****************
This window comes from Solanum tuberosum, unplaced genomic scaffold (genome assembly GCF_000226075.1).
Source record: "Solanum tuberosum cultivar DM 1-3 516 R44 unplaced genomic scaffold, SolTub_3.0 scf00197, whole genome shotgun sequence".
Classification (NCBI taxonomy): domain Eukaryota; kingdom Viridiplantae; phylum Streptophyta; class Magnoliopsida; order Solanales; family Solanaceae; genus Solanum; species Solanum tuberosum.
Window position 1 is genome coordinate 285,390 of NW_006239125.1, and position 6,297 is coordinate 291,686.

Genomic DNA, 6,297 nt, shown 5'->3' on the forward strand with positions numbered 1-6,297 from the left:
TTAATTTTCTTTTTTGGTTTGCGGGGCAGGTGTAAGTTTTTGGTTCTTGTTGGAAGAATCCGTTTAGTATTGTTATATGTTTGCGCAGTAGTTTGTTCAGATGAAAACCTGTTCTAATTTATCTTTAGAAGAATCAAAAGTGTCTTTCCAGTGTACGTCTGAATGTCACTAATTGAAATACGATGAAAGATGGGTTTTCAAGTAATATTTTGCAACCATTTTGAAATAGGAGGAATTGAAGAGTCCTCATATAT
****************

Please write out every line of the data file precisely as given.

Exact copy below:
This window comes from Solanum tuberosum, unplaced genomic scaffold (genome assembly GCF_000226075.1).
Source record: "Solanum tuberosum cultivar DM 1-3 516 R44 unplaced genomic scaffold, SolTub_3.0 scf00197, whole genome shotgun sequence".
Classification (NCBI taxonomy): domain Eukaryota; kingdom Viridiplantae; phylum Streptophyta; class Magnoliopsida; order Solanales; family Solanaceae; genus Solanum; species Solanum tuberosum.
Window position 1 is genome coordinate 285,390 of NW_006239125.1, and position 6,297 is coordinate 291,686.

Genomic DNA, 6,297 nt, shown 5'->3' on the forward strand with positions numbered 1-6,297 from the left:
TTAATTTTCTTTTTTGGTTTGCGGGGCAGGTGTAAGTTTTTGGTTCTTGTTGGAAGAATCCGTTTAGTATTGTTATATGTTTGCGCAGTAGTTTGTTCAGATGAAAACCTGTTCTAATTTATCTTTAGAAGAATCAAAAGTGTCTTTCCAGTGTACGTCTGAATGTCACTAATTGAAATACGATGAAAGATGGGTTTTCAAGTAATATTTTGCAACCATTTTGAAATAGGAGGAATTGAAGAGTCCTCATATAT